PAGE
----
Upgrading water infrastructure in Croatia's karst mountains

Article, 02.02.2021

Switzerland is helping to upgrade the drinking-water and sewerage infrastructure in Croatia's mountain region of Gorski Kotar in the north-west. The aim of the project is to reduce water loss and connect more homes to the sewerage system. This contributes to water conservation and economic development in the region.

A woman behind a bar fills a glass with water from the tap.
The Moloko Caffe bar in the mountainous village of Delnice is already seeing the benefits of the renovated water infrastructure. © SECO

Gorski Kotar lies in the north-west of Croatia between the capital, Zagreb, and the coastal city of Rijeka. The region is mountainous and is sparsely populated. Although most homes are connected to a water supply, the infrastructure is dilapidated. The rate of water loss is around 50%. Water supply is irregular, and the risk of water pollution increases as the infrastructure deteriorates. In addition, there is a substantial backlog for the construction of functioning systems for the treatment of domestic wastewater. Currently many residents collect their wastewater in septic tanks. The tanks, which are dug straight in the ground with or without concrete walls, are regularly emptied and the wastewater is transported away to be processed – incurring high costs. Some of the wastewater also leaks into the surrounding areas.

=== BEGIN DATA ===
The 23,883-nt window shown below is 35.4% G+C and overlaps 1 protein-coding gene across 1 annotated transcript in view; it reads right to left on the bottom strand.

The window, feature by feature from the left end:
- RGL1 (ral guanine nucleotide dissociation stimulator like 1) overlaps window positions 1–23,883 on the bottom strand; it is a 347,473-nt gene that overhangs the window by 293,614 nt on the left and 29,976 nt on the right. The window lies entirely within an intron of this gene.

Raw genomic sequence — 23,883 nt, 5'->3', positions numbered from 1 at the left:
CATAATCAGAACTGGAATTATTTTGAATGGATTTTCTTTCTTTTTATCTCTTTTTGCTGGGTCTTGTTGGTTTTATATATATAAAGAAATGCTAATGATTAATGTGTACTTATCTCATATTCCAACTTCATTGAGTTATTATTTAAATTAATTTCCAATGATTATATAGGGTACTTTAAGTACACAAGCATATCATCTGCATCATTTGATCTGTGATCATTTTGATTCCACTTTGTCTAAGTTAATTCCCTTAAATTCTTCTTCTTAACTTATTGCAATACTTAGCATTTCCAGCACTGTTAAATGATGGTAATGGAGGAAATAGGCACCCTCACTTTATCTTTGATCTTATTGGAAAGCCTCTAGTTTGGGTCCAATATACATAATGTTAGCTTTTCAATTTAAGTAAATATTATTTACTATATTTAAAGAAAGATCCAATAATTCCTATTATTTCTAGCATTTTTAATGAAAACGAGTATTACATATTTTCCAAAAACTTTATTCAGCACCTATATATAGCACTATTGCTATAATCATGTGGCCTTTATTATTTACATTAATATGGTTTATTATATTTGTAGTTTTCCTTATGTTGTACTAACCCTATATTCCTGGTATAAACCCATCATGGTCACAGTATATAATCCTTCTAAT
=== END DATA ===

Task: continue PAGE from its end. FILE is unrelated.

Water conservation and sustainable development in mountain regions

Switzerland has committed CHF 20.6 million to renovating and expanding Gorski Kotar's water infrastructure. This helps to conserve water and ensure a regular water supply, which is key to economic development in the region. The aim of the project is to reduce water loss and connect around 5,000 people to the sewerage system.

Renewable energy from the drinking-water pipeline

Construction work started at the end of 2018 and will continue until 2023. Old water pumps and pipes will be replaced and the water reservoirs will be renovated. A new monitoring and control instrument (SCADA) and two new wastewater treatment plants will also be set up. Furthermore, the differences in altitude in the mountain region will be used to produce energy via drinking-water turbines. This will provide the energy to pump drinking water to villages at higher altitudes in turn.